I really don’t like small fans. Dreamcast, looking at you. Then again, I’ve added small fans to things in the past. Right Netgear DG834Gv5? Above we have the smash hit follow up to the Cisco SPA8000-G4 post-recap video from… *checks notes* eight months ago. Whoops! 😅
This SPA8000 was originally slated to replace my Linksys PAP2T. However, I ended up moving to the similar Cisco SPA112. The SPA8000 was overkill for my needs – testing some dial-up modems. It wasn’t ever going to hang around for long. Since this will probably be the last post on this device, I probably should tie up some lose ends.
First up is the capacitor replacement. These capacitors must have been rated with Nichicon-levels of life. Because the 10V and 16V both had the same form factor in the Panasonic FR series. Which leads me to believe that these capacitors were either not both 470uF and 10V. I was able to get around it be elevating the capacitors slightly off the PCB.
Here’s the fan controller that was used. Relatively simple and cheap. I swapped out the 50V Sanyo for a 25V Panasonic capacitor to fit flush with the PCB. Not ideal as you want it to have room to vent, but I knew the input voltage wouldn’t exceed the input voltage of where the fan wires came from.
Some of the case needed to be dremelled to fit the potentiometer through. Kapton tape on the underside of the controller PCB to prevent shorts.
Doesn’t look too bad with the dial attached.
And you can hardly even notice it from the front.
I mean it looks neat, that’s not like me at all. I’d want the fan to be on at all times – even at the lowest setting for peace of mind. Even after this modification I still found the fan, at the lowest speed, to be noisy. Probably that grill blocking airflow and increasing turbulence. Definitely a deciding factor in moving to the Cisco SPA112 instead – no fan!
The parts listed below are manufacturer part numbers. The formatting isn’t too web friendly, copy the raw text out and paste it into a non-rich text editor (Such as Notepad or TextEdit – in plain text mode) and you’ll probably be fine. 😄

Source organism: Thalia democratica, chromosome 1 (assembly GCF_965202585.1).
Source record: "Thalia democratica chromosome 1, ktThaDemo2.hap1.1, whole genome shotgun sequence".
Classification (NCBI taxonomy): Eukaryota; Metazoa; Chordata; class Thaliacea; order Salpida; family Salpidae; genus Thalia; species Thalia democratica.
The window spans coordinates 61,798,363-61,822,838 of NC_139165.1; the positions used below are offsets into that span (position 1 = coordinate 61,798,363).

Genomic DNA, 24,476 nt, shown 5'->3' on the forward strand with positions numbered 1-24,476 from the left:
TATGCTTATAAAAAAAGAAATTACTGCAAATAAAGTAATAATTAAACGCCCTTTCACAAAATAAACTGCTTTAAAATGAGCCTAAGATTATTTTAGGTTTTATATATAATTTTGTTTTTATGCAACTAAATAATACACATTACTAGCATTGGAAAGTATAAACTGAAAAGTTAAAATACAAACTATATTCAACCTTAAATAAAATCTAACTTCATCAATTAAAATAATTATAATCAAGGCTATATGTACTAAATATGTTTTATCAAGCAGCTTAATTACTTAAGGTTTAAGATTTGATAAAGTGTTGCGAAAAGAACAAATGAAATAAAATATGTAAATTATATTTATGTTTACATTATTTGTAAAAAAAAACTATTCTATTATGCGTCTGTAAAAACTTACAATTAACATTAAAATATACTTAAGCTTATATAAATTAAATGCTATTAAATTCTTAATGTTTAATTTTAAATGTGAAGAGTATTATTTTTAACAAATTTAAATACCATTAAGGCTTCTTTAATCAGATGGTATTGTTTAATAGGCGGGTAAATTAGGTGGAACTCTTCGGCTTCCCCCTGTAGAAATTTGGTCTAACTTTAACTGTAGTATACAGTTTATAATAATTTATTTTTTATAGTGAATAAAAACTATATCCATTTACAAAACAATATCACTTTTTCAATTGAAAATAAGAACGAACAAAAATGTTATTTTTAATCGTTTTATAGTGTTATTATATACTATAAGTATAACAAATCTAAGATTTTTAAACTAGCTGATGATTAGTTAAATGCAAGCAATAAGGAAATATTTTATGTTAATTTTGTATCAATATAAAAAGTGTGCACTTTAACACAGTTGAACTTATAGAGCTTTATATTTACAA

Location Value Voltage Dimensions Lead Spacing Notes EC1/EC2 1500uF 16V 12.5mm (h) x 12.5mm (w) 5mm EEUFR1C152 Panasonic FR Series VC353 27uF 100V 12.5mm (h) x 8mm (w) 3.0-3.5mm EEUFS2A270 Panasonic FS Series VC333 27uF 100V 12.5mm (h) x 8mm (w) 3.0-3.5mm As above VC246 27uF 100V 12.5mm (h) x 8mm (w) 3.0-3.5mm As above VC266 27uF 100V 12.5mm (h) x 8mm (w) 3.0-3.5mm As above VC139 27uF 100V 12.5mm (h) x 8mm (w) 3.0-3.5mm As above VC119 27uF 100V 12.5mm (h) x 8mm (w) 3.0-3.5mm As above VC32 27uF 100V 12.5mm (h) x 8mm (w) 3.0-3.5mm As above VC12 27uF 100V 12.5mm (h) x 8mm (w) 3.0-3.5mm As above VEC8 100uF 10V 12.5mm (h) x 5mm (w) 2.0mm EEUFR1C101 Panasonic FR Series, upgraded to 16V VEC7 100uF 10V 12.5mm (h) x 5mm (w) 2.0mm As above VEC6 100uF 10V 12.5mm (h) x 5mm (w) 2.0mm As above VEC5 100uF 10V 12.5mm (h) x 5mm (w) 2.0mm As above VEC4 100uF 10V 12.5mm (h) x 5mm (w) 2.0mm As above VEC3 100uF 10V 12.5mm (h) x 5mm (w) 2.0mm As above VEC2 100uF 10V 12.5mm (h) x 5mm (w) 2.0mm As above VEC1 100uF 10V 12.5mm (h) x 5mm (w) 2.0mm As above EC10 470uF 10V 12.5mm (h) x 6mm (w) 2.0-2.5mm EEUFR1C471 Panasonic FR Series, upgraded to 16V EC8 470uF 10V 12.5mm (h) x 6mm (w) 2.0-2.5mm As above Lead spacing is 3.5mm, 8mm wide not 6mm... may not fit... EC5 470uF 10V 12.5mm (h) x 6mm (w) 2.0-2.5mm As above Solution - Raised them up above the board a few millimeters. EC4 470uF 10V 12.5mm (h) x 6mm (w) 2.0-2.5mm As above Originals were definitely below their rated spec. Fan 12V 0.043A 35mm (w) x 35mm (h) 10mm (d) MC011510 For Replacement of Superred CHC3512CB DC 12V 0.13A 35x35x10mm 2-Wire Server Fan
One issue I encountered on first power on, which is probably worth mentioning, was boot looping. Here’s the initial specs of the software I was running and the device serial number.
Serial: CFH01T701904 Software: 5.1.10 Modem reset: ATDT****,,,,73738#,,,,1
I was able to perform a factory reset using dial-up modems. I was likely using an Avtek MegaPlus V.32bis. You may need to adjust the pauses (commas) as it gives the Sipura menu time to respond.
The firmware was out of date, which wasn’t all that surprising. Keep your eyes on the IP address in the location bar. That caused a few headaches.
Cisco offer a nice article on how to update to the latest.
The quick start guide also came in handy.
I wasn’t alone on the boot loop issue thankfully.
It seems to get around the boot loop issue, do not connect ethernet. An active ethernet connection seemed to cause the device to boot loop. Now the AUX port is OK to access manually assigned IP of 192.168.0.1. Another thing that was kicking me was the lack of a time server so the date/time wouldn’t update. Adding a primary time server under WAN status (Advanced) of time.nist.gov solved that.
There’s more photos of this device in the photo gallery if you are interested in that sort of thing. No judgement from this side of the table! 😄 I’ve also added the latest firmware at the time of writing and some pdfs on configuring the SPA8000 onto the file server.